State power, governmentality, and the (mis)remembrance of Chinese medicine
in Historical epistemology and the making of modern Chinese medicine
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In China, between 1916 and 1930, two projects mixed power, language and epistemology: the attempt to unify the terminology for medicine; and the attempt to regulate and abolish Chinese medicine. The annual meetings of the Joint Committee for medical and scientific terminology during these years became a staging point for practitioners of “western medicine” in their attempts to retrain and ultimately obliterate practitioners of an older form of medicine which abolitionists decried as “insane.” This paper follows the abolition attempts of Yu Yunxiu, who infamously attempted to eliminate Chinese medicine in the late 1920s, and those of a lesser known predecessor, Tang Erhe, a founding member of the Joint Terminology Committee. I argue that it is no coincidence that participation in the mundane work of standardizing terminology occurred simultaneously with, or just prior to, Tang and Yu’s most determined attempts to use their considerable influence within the state to regulate practitioners of Chinese medicine. The logic of governmentality led men like Tang and Yu to eliminate ambiguity in the medical field by establishing a clear standard for medical education, based on anatomical interventions and a standardized terminology. Chinese medicine survived the struggle, but in the process itself became entrenched in a system of self-governmentalization.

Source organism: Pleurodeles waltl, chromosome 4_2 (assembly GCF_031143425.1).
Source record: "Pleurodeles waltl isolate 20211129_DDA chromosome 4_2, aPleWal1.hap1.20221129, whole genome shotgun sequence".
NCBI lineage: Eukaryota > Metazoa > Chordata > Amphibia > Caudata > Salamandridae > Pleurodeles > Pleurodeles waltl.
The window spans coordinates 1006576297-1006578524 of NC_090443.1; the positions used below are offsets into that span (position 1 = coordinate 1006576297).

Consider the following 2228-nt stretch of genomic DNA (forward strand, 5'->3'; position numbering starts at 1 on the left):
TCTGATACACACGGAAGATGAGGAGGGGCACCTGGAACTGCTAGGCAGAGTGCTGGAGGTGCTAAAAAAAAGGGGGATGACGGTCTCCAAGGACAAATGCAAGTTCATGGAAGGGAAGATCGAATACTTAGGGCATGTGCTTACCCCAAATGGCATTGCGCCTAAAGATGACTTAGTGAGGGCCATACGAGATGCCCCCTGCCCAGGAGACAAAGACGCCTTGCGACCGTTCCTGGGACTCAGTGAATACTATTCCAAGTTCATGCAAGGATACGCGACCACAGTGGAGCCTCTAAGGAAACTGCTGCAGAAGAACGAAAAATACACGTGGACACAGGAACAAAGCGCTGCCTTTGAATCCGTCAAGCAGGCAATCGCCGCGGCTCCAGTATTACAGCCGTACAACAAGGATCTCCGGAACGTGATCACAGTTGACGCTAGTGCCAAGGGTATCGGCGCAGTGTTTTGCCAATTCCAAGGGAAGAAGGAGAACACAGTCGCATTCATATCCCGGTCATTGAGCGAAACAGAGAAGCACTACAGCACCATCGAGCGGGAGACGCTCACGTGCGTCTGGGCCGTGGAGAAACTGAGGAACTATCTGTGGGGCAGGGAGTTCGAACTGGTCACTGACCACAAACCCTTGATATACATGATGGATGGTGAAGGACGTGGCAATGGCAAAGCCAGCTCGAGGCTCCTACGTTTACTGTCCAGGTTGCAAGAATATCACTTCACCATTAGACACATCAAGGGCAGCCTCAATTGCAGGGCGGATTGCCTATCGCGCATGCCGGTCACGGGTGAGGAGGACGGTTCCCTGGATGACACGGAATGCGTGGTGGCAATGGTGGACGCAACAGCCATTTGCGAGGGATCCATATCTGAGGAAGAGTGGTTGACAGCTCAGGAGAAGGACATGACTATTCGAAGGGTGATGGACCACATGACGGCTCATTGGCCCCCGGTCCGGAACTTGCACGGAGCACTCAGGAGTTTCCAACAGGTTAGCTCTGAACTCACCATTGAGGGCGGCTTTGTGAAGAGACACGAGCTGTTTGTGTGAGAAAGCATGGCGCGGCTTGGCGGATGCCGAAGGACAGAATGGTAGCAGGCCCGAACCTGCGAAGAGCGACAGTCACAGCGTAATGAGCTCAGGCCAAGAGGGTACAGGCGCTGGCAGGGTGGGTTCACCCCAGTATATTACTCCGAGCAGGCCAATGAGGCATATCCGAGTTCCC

Editor: Howard Chiang

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